Count Fosco is also a multi-faceted character. Many of you have already mentioned that he is portrayed as a sinister character. I believe that we perceive him as a sinister and shadowy character because he creates the feeling that he is ubiquitous and omnipresent. You expect him to peacefully continue his sojourn in the living room or in the library with his pets while he will secretly follow you and use every your step against you. In her diary Marian mentions several times that she thinks he is in the library or in the drawing room, occupied with seemingly harmless chores or pastimes, when if fact, as we learn further, he is always alert. He is also repulsively immoral when it comes to privacy ( stalking, overhearing,eavesdropping, reading private correspondence), but he is still socially acceptable due to his manners and treacherous politeness.

By the way, shall we assume that the marriage has never been consummated from the dialogue between Count Fosco and Sir Percival?


Sarah | 269 comments Zulfiya wrote: "To tell the truth, it is one of most evenly-paced mystery novels I have ever read. Collins masterfully reveals some nuggets of information that will stimulate our imagination. Part of it could be a..."

Well-put, Zulfiya. Count Fosco’s abhorrence is due in large part to his ability to seemingly see and hear all while still pretending to be obsequious and caring. Also, I too did not think that Percival and Laura’s marriage was consummated.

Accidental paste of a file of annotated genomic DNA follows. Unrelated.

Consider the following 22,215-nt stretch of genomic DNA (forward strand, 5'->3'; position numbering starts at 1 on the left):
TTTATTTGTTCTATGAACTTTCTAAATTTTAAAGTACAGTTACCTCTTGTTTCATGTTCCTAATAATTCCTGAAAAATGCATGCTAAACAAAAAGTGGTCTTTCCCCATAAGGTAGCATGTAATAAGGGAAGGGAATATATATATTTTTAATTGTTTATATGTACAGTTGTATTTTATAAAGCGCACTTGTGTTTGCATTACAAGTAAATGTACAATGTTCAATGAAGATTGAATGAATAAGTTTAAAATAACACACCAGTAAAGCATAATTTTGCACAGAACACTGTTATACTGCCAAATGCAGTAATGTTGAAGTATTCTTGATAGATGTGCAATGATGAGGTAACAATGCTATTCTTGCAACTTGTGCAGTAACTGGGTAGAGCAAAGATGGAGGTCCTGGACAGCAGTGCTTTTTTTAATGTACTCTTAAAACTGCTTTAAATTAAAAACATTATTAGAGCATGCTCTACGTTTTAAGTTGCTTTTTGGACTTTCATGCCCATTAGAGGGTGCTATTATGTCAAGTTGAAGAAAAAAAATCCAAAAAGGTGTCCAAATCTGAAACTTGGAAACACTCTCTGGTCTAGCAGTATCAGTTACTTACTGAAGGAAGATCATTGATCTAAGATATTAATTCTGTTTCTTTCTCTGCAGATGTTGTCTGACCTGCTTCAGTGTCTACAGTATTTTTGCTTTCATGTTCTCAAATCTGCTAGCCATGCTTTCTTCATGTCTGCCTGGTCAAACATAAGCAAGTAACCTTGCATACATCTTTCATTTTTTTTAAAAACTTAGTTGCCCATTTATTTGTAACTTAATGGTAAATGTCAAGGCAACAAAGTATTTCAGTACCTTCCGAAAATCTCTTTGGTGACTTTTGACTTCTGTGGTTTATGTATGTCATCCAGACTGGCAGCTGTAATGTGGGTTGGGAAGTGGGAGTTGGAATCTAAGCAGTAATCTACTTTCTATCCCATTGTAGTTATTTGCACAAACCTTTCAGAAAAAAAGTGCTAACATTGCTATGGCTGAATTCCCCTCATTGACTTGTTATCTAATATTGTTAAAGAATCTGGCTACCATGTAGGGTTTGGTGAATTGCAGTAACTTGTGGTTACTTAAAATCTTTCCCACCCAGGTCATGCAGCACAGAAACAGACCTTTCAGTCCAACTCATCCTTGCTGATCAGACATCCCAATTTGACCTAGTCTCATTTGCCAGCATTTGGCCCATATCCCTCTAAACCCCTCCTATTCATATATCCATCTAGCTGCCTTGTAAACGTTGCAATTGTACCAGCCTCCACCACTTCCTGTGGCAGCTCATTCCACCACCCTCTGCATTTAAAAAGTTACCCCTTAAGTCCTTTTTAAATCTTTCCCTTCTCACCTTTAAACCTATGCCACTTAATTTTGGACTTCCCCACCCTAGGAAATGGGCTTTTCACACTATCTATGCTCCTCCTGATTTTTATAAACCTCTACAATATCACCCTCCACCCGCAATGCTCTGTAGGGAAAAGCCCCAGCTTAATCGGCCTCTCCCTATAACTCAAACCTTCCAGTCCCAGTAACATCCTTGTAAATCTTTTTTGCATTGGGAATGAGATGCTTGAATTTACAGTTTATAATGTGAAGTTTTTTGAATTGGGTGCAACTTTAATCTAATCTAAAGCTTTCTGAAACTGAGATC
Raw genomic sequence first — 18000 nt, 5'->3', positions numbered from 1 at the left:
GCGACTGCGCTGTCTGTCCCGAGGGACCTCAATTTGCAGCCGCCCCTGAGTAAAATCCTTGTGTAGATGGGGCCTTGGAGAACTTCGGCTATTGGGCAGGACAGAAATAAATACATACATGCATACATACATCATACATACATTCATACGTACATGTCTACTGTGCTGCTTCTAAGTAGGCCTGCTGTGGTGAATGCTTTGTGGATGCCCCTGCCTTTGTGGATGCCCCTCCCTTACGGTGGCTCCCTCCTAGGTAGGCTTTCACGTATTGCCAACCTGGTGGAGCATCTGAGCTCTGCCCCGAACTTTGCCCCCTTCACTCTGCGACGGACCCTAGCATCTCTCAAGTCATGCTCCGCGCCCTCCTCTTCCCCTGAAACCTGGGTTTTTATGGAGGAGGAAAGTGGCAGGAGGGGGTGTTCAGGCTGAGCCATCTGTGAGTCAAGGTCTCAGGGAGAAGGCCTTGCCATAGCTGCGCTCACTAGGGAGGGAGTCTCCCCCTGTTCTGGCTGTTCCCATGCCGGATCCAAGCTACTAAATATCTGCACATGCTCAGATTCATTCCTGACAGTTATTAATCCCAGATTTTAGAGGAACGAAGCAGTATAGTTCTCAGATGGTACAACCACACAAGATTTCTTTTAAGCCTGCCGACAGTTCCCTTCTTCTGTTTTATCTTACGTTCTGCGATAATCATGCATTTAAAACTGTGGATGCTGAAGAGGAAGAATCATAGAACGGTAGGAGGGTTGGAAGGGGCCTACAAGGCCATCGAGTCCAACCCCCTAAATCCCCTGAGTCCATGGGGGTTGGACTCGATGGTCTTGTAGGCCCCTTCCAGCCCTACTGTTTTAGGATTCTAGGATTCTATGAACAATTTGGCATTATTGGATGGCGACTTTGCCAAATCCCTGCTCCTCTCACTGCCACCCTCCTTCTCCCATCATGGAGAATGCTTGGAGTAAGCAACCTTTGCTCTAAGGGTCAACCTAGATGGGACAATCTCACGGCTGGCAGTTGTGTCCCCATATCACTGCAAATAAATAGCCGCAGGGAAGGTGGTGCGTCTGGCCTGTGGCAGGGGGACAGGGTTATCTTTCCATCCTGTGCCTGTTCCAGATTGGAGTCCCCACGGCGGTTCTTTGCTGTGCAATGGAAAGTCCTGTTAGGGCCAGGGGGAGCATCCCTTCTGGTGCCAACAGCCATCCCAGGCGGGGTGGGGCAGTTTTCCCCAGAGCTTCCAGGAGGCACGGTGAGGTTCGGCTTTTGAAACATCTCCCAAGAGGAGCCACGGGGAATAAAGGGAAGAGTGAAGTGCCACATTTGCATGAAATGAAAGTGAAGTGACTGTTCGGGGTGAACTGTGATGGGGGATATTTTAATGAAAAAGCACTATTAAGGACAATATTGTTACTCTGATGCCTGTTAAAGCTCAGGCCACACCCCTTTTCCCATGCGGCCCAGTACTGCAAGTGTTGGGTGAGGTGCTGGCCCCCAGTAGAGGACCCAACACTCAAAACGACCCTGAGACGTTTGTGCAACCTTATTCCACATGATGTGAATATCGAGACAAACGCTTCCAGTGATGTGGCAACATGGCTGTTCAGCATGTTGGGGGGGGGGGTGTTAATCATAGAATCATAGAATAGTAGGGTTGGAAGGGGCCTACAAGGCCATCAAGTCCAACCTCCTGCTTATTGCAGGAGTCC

Lynnm | 3027 comments I finally finished the chapters, and I have to change my comments about Marian. She's tough, courageous, and strong, going out on the roof like that.

But very worried about her. Sick. And in the hands of that evil Fosco.

Who is very evil as everyone is saying. I had originally thought that Sir Percival had murderous intentions because of the way he had the legal documents made out giving him all of Laura's principal if she died.

But it is Fosco.


Lynnm | 3027 comments Jan wrote: "Was he married to Anne Catherick...is he still....therefore a bigamist?"

I was wondering that too, but I'm not sure how that would be possible. I would think the there would be legal records if they had married, and there would be no death certificate for Anne.

I'm am very curious to see how that part of the story plays out.


Zulfiya (ztrotter) | 1596 comments Lynnm wrote: "I finally finished the chapters, and I have to change my comments about Marian. She's tough, courageous, and strong, going out on the roof like that.

But very worried about her. Sick. And in the ..."


Sir Percival has more scruples than Count Fosco. It is Fosco who brings up the topic of Lady Glyde's possible death ...


Sarah | 269 comments Count Fosco uses the other characters as pawns, from his wife to Sir Percival. He is a great archetype for villainry, that’s certain!